The storm had moved out to sea and the shoreline on the eastern Cape of South Africa boasted the largest waves in years. We almost missed the herd of ostriches on our left. We pulled over. The countryside was intensely green and peaceful. We saw a bucket of food pellets, and the sign.
There is a special way to feed an ostrich, you cup your hand, fingers close together, make sure it’s at a 90 degree angle to the ostrich’s very strong beak. Typically, you don’t bleed when they nip you. But this time I was overly focused and confident. I had the pellets, my hand carefully at the correct angle for the ostrich I meant to feed. But I hadn’t factored in ostrich greed. The lovely guy in the photo was nearby and hungry and aggressive. He shot out his neck like a weapon grabbed the pellets, and me.
When I’m asked to give talks on confidence I say, sure, but you need to know that I think confidence is irrelevant. They are taken aback—why do I say this?
Confidence is not an accurate assessment of competence.
With the ostrich I was quite confident, and incorrect.
Confidence is an emotion, a subjective emotional experience.
Think of leaders, or presidents who were confident, but not competent.
80 % of all drivers assess themselves as above average drivers
20% are either accurate or lack the “confidence” to know they are better than average.
For many of us, confidence is something we need to dial back.
75% of all small business failures were the result of overconfidence. (HBR)
The competent under confident:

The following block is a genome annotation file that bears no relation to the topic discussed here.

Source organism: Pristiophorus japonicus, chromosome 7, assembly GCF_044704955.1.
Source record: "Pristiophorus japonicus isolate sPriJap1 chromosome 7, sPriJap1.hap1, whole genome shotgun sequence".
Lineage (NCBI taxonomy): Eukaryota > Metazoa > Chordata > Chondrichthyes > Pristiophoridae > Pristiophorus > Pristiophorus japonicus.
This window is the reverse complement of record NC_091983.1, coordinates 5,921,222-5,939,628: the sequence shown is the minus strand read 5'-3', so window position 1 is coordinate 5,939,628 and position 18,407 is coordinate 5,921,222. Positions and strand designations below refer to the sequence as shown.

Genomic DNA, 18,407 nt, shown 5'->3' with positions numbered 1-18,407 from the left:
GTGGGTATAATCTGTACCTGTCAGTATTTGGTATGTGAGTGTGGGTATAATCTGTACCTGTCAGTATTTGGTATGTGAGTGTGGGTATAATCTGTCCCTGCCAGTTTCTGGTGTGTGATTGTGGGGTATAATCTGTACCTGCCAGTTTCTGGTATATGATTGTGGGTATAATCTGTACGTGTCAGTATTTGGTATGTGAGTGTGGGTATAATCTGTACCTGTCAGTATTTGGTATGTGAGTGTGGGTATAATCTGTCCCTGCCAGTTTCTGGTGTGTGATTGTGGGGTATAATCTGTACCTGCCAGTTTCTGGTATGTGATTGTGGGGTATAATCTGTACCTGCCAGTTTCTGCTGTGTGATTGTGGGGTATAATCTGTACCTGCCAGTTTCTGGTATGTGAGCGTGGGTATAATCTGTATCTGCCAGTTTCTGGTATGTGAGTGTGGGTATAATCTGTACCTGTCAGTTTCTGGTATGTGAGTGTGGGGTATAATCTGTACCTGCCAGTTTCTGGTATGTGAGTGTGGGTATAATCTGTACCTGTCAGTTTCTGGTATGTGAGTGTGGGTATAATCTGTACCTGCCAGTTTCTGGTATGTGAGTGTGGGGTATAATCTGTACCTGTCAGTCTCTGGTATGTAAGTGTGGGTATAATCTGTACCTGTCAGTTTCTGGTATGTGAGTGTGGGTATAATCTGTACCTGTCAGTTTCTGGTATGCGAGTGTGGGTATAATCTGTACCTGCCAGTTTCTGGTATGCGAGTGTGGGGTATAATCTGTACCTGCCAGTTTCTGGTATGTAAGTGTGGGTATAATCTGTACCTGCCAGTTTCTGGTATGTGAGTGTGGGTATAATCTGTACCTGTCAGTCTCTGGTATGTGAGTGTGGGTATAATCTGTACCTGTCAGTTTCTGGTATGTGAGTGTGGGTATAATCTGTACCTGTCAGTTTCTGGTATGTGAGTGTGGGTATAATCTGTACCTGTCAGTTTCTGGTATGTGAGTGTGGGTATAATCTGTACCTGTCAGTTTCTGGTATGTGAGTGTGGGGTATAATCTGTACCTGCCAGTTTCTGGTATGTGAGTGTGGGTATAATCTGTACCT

Many who do not feel confident are more competent than their enthusiastic colleagues.
If you are on the “lacks confident” side, what can you do other than build it?
You can replace it with something else.
Get beyond your ego.
Staying silent because you fear what people will think of you is equally ego-driven as the one who wants to hog attention, it’s just the -5 vs. the +5 away from the 0 of being ego free.
Step into a high purpose—driven, begin of service headset.
Focus on what needs to be said, not that it’s you who is saying it.
If you are on the +5 side, slow down and listen, the hesitant member of your team may have the most valuable things to say. He or she may be factoring something in that you are overlooking.
And notice—when you see a warning sign, perhaps you should pay attention.
This is part of the Knowledge Philanthropy Project inspired by Marshall Goldsmith where we are encouraged to give our work away.
There are lots more resources that you can get back at the Knowledge Library.